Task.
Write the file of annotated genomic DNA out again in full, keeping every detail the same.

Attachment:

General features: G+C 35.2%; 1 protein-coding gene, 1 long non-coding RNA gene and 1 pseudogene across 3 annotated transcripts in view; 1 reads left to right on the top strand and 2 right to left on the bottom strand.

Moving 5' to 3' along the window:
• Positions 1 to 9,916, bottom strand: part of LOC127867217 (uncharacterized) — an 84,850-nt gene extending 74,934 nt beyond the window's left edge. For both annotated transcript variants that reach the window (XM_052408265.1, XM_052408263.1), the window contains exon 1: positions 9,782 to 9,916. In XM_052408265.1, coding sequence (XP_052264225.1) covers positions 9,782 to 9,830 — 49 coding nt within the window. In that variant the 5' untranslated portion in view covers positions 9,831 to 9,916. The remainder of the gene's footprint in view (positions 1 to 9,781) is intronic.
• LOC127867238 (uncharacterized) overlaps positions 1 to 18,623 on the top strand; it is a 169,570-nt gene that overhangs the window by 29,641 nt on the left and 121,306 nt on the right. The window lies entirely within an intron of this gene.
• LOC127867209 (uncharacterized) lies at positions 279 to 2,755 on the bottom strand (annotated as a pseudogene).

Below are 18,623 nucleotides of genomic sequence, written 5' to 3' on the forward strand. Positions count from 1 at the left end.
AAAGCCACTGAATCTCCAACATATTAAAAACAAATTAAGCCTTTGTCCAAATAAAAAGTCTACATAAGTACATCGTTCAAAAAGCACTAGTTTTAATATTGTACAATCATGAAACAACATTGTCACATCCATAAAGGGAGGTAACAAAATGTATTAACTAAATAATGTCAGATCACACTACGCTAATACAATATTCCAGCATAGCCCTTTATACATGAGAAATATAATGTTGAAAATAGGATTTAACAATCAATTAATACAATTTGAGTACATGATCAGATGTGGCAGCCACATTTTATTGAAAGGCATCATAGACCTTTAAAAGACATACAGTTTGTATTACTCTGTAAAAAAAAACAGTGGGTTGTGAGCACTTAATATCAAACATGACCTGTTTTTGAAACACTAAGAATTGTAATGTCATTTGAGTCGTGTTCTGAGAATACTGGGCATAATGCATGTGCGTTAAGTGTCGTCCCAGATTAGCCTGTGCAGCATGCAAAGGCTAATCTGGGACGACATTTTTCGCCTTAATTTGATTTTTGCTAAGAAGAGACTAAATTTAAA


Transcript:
General features: G+C 35.2%; 1 protein-coding gene, 1 long non-coding RNA gene and 1 pseudogene across 3 annotated transcripts in view; 1 reads left to right on the top strand and 2 right to left on the bottom strand.

Moving 5' to 3' along the window:
• Positions 1 to 9,916, bottom strand: part of LOC127867217 (uncharacterized) — an 84,850-nt gene extending 74,934 nt beyond the window's left edge. For both annotated transcript variants that reach the window (XM_052408265.1, XM_052408263.1), the window contains exon 1: positions 9,782 to 9,916. In XM_052408265.1, coding sequence (XP_052264225.1) covers positions 9,782 to 9,830 — 49 coding nt within the window. In that variant the 5' untranslated portion in view covers positions 9,831 to 9,916. The remainder of the gene's footprint in view (positions 1 to 9,781) is intronic.
• LOC127867238 (uncharacterized) overlaps positions 1 to 18,623 on the top strand; it is a 169,570-nt gene that overhangs the window by 29,641 nt on the left and 121,306 nt on the right. The window lies entirely within an intron of this gene.
• LOC127867209 (uncharacterized) lies at positions 279 to 2,755 on the bottom strand (annotated as a pseudogene).

Below are 18,623 nucleotides of genomic sequence, written 5' to 3' on the forward strand. Positions count from 1 at the left end.
AAAGCCACTGAATCTCCAACATATTAAAAACAAATTAAGCCTTTGTCCAAATAAAAAGTCTACATAAGTACATCGTTCAAAAAGCACTAGTTTTAATATTGTACAATCATGAAACAACATTGTCACATCCATAAAGGGAGGTAACAAAATGTATTAACTAAATAATGTCAGATCACACTACGCTAATACAATATTCCAGCATAGCCCTTTATACATGAGAAATATAATGTTGAAAATAGGATTTAACAATCAATTAATACAATTTGAGTACATGATCAGATGTGGCAGCCACATTTTATTGAAAGGCATCATAGACCTTTAAAAGACATACAGTTTGTATTACTCTGTAAAAAAAAACAGTGGGTTGTGAGCACTTAATATCAAACATGACCTGTTTTTGAAACACTAAGAATTGTAATGTCATTTGAGTCGTGTTCTGAGAATACTGGGCATAATGCATGTGCGTTAAGTGTCGTCCCAGATTAGCCTGTGCAGCATGCAAAGGCTAATCTGGGACGACATTTTTCGCCTTAATTTGATTTTTGCTAAGAAGAGACTAAATTTAAA